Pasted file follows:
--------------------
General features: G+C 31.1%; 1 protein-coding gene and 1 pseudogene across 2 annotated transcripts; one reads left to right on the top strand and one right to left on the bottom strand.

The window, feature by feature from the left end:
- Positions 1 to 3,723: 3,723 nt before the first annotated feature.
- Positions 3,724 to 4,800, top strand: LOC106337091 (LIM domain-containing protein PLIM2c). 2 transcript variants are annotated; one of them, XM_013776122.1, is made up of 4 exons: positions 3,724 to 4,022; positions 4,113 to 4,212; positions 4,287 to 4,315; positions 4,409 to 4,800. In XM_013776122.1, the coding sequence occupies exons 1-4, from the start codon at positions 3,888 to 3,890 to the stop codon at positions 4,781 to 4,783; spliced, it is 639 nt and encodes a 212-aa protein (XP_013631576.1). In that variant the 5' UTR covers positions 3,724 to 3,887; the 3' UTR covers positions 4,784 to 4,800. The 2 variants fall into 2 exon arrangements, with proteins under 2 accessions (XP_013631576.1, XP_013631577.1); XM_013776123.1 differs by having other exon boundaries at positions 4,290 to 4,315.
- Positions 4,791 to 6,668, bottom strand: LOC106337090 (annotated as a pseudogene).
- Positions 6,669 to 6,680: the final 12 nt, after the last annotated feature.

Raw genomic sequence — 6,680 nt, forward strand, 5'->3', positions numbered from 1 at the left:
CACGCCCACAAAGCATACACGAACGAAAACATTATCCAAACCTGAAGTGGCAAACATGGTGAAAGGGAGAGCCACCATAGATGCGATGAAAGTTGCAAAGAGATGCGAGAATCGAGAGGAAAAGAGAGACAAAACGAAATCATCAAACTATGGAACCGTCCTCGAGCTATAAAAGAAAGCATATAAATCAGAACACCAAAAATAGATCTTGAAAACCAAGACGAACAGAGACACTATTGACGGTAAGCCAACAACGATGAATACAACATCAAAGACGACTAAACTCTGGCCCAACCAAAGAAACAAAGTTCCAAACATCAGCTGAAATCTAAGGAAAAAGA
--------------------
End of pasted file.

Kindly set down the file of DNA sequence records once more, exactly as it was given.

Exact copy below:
General features: G+C 31.1%; 1 protein-coding gene and 1 pseudogene across 2 annotated transcripts; one reads left to right on the top strand and one right to left on the bottom strand.

The window, feature by feature from the left end:
- Positions 1 to 3,723: 3,723 nt before the first annotated feature.
- Positions 3,724 to 4,800, top strand: LOC106337091 (LIM domain-containing protein PLIM2c). 2 transcript variants are annotated; one of them, XM_013776122.1, is made up of 4 exons: positions 3,724 to 4,022; positions 4,113 to 4,212; positions 4,287 to 4,315; positions 4,409 to 4,800. In XM_013776122.1, the coding sequence occupies exons 1-4, from the start codon at positions 3,888 to 3,890 to the stop codon at positions 4,781 to 4,783; spliced, it is 639 nt and encodes a 212-aa protein (XP_013631576.1). In that variant the 5' UTR covers positions 3,724 to 3,887; the 3' UTR covers positions 4,784 to 4,800. The 2 variants fall into 2 exon arrangements, with proteins under 2 accessions (XP_013631576.1, XP_013631577.1); XM_013776123.1 differs by having other exon boundaries at positions 4,290 to 4,315.
- Positions 4,791 to 6,668, bottom strand: LOC106337090 (annotated as a pseudogene).
- Positions 6,669 to 6,680: the final 12 nt, after the last annotated feature.

Raw genomic sequence — 6,680 nt, forward strand, 5'->3', positions numbered from 1 at the left:
CACGCCCACAAAGCATACACGAACGAAAACATTATCCAAACCTGAAGTGGCAAACATGGTGAAAGGGAGAGCCACCATAGATGCGATGAAAGTTGCAAAGAGATGCGAGAATCGAGAGGAAAAGAGAGACAAAACGAAATCATCAAACTATGGAACCGTCCTCGAGCTATAAAAGAAAGCATATAAATCAGAACACCAAAAATAGATCTTGAAAACCAAGACGAACAGAGACACTATTGACGGTAAGCCAACAACGATGAATACAACATCAAAGACGACTAAACTCTGGCCCAACCAAAGAAACAAAGTTCCAAACATCAGCTGAAATCTAAGGAAAAAGA